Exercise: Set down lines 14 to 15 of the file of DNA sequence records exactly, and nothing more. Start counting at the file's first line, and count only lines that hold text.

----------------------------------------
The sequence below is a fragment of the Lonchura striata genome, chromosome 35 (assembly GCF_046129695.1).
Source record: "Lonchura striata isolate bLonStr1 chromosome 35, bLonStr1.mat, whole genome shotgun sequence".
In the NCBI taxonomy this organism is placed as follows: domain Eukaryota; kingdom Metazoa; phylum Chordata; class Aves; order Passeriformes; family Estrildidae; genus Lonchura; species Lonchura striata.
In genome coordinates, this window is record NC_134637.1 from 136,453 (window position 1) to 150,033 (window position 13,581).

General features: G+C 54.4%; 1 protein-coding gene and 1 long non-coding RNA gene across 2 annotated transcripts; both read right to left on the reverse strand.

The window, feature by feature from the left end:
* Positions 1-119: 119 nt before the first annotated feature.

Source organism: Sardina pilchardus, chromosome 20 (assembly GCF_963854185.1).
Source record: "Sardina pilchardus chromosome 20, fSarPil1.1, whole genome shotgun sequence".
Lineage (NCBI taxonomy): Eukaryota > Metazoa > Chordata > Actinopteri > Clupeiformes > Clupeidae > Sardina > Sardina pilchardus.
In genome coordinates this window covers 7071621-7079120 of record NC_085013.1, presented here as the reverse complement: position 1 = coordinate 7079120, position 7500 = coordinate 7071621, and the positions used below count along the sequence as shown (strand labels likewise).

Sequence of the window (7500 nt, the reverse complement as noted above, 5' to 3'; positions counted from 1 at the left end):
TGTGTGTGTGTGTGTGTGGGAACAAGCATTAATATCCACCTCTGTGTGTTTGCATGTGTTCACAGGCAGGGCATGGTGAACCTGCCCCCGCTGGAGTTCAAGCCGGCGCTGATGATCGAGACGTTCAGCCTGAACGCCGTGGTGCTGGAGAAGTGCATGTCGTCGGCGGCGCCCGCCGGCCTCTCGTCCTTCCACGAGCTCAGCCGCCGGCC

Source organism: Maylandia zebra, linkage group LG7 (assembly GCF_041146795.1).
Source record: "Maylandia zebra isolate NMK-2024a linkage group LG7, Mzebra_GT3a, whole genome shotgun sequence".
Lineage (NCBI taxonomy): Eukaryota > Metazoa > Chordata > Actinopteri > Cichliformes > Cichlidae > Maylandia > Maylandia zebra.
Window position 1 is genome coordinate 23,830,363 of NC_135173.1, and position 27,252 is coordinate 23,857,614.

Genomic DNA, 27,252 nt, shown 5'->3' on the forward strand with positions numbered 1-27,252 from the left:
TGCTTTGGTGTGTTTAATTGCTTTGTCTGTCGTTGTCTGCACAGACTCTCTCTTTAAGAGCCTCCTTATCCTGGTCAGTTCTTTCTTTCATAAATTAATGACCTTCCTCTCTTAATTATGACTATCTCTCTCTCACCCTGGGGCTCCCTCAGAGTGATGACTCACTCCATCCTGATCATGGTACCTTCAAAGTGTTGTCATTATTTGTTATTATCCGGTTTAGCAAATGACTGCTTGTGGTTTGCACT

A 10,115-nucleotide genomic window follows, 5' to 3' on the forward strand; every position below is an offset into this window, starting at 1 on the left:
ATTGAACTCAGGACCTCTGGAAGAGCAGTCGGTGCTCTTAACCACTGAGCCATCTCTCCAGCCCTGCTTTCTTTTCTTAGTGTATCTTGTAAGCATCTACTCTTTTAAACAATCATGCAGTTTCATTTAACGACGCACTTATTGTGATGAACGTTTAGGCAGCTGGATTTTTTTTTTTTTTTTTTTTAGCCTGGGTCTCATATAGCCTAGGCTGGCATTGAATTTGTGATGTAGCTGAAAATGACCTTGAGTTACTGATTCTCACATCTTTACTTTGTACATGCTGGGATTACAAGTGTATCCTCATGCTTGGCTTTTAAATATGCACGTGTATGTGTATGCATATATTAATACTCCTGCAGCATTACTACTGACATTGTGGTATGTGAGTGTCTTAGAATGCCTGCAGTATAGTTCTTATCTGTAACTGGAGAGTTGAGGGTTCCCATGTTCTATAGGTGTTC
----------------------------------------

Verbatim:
Source organism: Maylandia zebra, linkage group LG7 (assembly GCF_041146795.1).
Source record: "Maylandia zebra isolate NMK-2024a linkage group LG7, Mzebra_GT3a, whole genome shotgun sequence".